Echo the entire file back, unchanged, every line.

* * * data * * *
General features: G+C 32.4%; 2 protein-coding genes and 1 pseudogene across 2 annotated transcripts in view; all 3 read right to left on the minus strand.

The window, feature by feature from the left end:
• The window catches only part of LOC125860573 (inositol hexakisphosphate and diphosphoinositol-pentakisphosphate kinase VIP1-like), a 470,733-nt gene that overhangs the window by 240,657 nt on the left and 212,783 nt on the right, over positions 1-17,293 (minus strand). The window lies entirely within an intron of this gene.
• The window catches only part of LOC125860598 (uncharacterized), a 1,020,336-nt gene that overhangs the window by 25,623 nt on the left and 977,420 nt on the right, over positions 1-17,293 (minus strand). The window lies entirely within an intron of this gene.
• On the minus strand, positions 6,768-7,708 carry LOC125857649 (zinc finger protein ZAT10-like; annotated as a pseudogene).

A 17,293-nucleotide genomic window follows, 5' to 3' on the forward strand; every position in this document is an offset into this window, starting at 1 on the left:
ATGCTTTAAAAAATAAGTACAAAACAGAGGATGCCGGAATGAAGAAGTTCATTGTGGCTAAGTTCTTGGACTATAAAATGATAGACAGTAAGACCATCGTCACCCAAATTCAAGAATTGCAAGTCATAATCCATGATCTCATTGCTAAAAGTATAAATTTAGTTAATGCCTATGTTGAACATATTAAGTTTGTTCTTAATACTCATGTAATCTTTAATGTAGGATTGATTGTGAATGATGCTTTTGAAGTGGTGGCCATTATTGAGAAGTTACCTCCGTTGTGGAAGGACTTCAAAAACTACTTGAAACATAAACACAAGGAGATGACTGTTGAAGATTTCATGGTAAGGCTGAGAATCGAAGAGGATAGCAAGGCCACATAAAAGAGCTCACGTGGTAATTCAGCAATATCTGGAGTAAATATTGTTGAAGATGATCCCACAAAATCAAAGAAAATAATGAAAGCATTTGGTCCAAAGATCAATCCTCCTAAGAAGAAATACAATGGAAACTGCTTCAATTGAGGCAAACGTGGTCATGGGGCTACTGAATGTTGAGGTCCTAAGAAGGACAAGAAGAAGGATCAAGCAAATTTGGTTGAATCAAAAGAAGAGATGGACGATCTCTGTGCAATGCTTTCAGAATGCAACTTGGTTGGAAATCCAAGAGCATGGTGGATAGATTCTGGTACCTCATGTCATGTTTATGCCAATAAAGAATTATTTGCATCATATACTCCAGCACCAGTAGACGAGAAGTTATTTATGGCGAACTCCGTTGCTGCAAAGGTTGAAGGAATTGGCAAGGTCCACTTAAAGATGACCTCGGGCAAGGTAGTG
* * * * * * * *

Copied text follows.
General features: G+C 32.4%; 2 protein-coding genes and 1 pseudogene across 2 annotated transcripts in view; all 3 read right to left on the minus strand.

The window, feature by feature from the left end:
• The window catches only part of LOC125860573 (inositol hexakisphosphate and diphosphoinositol-pentakisphosphate kinase VIP1-like), a 470,733-nt gene that overhangs the window by 240,657 nt on the left and 212,783 nt on the right, over positions 1-17,293 (minus strand). The window lies entirely within an intron of this gene.
• The window catches only part of LOC125860598 (uncharacterized), a 1,020,336-nt gene that overhangs the window by 25,623 nt on the left and 977,420 nt on the right, over positions 1-17,293 (minus strand). The window lies entirely within an intron of this gene.
• On the minus strand, positions 6,768-7,708 carry LOC125857649 (zinc finger protein ZAT10-like; annotated as a pseudogene).

A 17,293-nucleotide genomic window follows, 5' to 3' on the forward strand; every position in this document is an offset into this window, starting at 1 on the left:
ATGCTTTAAAAAATAAGTACAAAACAGAGGATGCCGGAATGAAGAAGTTCATTGTGGCTAAGTTCTTGGACTATAAAATGATAGACAGTAAGACCATCGTCACCCAAATTCAAGAATTGCAAGTCATAATCCATGATCTCATTGCTAAAAGTATAAATTTAGTTAATGCCTATGTTGAACATATTAAGTTTGTTCTTAATACTCATGTAATCTTTAATGTAGGATTGATTGTGAATGATGCTTTTGAAGTGGTGGCCATTATTGAGAAGTTACCTCCGTTGTGGAAGGACTTCAAAAACTACTTGAAACATAAACACAAGGAGATGACTGTTGAAGATTTCATGGTAAGGCTGAGAATCGAAGAGGATAGCAAGGCCACATAAAAGAGCTCACGTGGTAATTCAGCAATATCTGGAGTAAATATTGTTGAAGATGATCCCACAAAATCAAAGAAAATAATGAAAGCATTTGGTCCAAAGATCAATCCTCCTAAGAAGAAATACAATGGAAACTGCTTCAATTGAGGCAAACGTGGTCATGGGGCTACTGAATGTTGAGGTCCTAAGAAGGACAAGAAGAAGGATCAAGCAAATTTGGTTGAATCAAAAGAAGAGATGGACGATCTCTGTGCAATGCTTTCAGAATGCAACTTGGTTGGAAATCCAAGAGCATGGTGGATAGATTCTGGTACCTCATGTCATGTTTATGCCAATAAAGAATTATTTGCATCATATACTCCAGCACCAGTAGACGAGAAGTTATTTATGGCGAACTCCGTTGCTGCAAAGGTTGAAGGAATTGGCAAGGTCCACTTAAAGATGACCTCGGGCAAGGTAGTG